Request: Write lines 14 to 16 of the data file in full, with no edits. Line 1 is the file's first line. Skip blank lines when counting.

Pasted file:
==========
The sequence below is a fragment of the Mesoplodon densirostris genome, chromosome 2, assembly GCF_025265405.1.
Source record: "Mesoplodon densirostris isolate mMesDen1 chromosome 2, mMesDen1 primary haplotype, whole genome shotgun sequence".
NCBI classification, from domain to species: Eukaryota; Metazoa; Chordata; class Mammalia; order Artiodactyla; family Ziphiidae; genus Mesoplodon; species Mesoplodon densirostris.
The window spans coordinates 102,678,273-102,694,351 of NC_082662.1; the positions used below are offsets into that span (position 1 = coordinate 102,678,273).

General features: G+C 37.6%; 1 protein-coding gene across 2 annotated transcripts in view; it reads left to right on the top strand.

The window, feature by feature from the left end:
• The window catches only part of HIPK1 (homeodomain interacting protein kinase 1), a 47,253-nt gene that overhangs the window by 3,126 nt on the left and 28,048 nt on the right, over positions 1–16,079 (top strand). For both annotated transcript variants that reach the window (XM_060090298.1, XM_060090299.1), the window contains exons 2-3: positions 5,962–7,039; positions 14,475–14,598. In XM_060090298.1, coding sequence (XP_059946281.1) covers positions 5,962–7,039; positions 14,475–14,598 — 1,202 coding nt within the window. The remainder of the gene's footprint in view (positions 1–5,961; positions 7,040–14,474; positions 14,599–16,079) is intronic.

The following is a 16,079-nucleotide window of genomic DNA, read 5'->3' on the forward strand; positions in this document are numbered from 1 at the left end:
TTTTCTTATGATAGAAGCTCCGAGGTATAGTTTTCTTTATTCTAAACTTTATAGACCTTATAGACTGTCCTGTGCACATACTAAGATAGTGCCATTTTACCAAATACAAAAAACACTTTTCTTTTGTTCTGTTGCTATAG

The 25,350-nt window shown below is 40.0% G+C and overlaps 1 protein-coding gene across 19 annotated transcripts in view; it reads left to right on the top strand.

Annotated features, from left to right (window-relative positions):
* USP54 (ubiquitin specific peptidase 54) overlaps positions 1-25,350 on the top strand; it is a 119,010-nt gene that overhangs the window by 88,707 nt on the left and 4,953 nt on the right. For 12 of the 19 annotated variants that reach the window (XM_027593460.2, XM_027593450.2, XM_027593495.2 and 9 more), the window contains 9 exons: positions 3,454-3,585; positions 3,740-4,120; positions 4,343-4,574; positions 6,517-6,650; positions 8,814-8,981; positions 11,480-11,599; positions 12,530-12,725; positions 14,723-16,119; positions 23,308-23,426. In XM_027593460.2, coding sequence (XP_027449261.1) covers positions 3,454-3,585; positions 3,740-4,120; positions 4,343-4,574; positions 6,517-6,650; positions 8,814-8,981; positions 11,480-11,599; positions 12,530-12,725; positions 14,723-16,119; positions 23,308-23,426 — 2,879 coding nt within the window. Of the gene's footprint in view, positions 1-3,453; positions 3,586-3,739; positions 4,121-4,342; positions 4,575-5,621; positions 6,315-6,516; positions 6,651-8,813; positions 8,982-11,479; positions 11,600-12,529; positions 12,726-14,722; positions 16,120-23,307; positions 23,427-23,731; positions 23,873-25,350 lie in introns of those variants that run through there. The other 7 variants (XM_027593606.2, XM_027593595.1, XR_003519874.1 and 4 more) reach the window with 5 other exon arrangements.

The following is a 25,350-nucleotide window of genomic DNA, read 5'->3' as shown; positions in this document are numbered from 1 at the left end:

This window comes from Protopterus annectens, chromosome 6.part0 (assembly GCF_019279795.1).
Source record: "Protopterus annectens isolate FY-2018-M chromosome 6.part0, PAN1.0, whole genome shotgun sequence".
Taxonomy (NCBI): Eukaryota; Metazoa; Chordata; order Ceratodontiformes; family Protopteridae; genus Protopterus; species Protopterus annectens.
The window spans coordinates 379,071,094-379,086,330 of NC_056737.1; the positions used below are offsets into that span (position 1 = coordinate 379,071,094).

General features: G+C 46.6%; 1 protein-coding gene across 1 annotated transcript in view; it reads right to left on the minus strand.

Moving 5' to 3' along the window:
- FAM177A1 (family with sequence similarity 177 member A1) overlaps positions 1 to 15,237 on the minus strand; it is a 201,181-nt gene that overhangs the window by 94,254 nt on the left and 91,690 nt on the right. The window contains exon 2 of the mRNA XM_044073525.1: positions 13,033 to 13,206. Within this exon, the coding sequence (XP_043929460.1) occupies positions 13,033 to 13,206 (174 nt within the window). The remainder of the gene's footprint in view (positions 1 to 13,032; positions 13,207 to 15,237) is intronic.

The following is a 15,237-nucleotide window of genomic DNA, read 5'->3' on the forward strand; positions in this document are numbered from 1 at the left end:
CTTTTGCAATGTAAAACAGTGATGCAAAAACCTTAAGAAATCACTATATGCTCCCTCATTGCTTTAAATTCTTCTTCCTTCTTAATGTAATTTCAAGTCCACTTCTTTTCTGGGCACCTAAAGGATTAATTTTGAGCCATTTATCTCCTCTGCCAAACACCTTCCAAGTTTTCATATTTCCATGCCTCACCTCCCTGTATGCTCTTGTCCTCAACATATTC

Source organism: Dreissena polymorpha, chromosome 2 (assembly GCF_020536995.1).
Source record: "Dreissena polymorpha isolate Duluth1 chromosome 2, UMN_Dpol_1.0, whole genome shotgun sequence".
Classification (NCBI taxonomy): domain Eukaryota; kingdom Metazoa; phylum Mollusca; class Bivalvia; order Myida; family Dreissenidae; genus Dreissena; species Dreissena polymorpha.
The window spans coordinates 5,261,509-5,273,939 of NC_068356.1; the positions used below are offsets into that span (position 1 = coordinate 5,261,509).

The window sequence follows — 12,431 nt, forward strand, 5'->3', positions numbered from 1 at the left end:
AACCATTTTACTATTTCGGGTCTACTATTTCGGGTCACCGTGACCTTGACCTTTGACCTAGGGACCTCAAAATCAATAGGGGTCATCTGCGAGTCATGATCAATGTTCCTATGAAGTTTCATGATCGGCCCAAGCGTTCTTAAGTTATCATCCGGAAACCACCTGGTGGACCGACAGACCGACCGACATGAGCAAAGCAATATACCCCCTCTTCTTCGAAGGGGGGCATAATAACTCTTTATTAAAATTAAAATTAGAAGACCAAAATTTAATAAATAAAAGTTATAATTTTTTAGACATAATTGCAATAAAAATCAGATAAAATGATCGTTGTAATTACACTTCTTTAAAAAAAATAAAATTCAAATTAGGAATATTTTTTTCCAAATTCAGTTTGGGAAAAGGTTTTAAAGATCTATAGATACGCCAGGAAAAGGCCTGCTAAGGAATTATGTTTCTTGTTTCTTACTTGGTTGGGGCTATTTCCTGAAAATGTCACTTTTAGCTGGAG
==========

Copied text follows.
This window comes from Protopterus annectens, chromosome 6.part0 (assembly GCF_019279795.1).
Source record: "Protopterus annectens isolate FY-2018-M chromosome 6.part0, PAN1.0, whole genome shotgun sequence".
Taxonomy (NCBI): Eukaryota; Metazoa; Chordata; order Ceratodontiformes; family Protopteridae; genus Protopterus; species Protopterus annectens.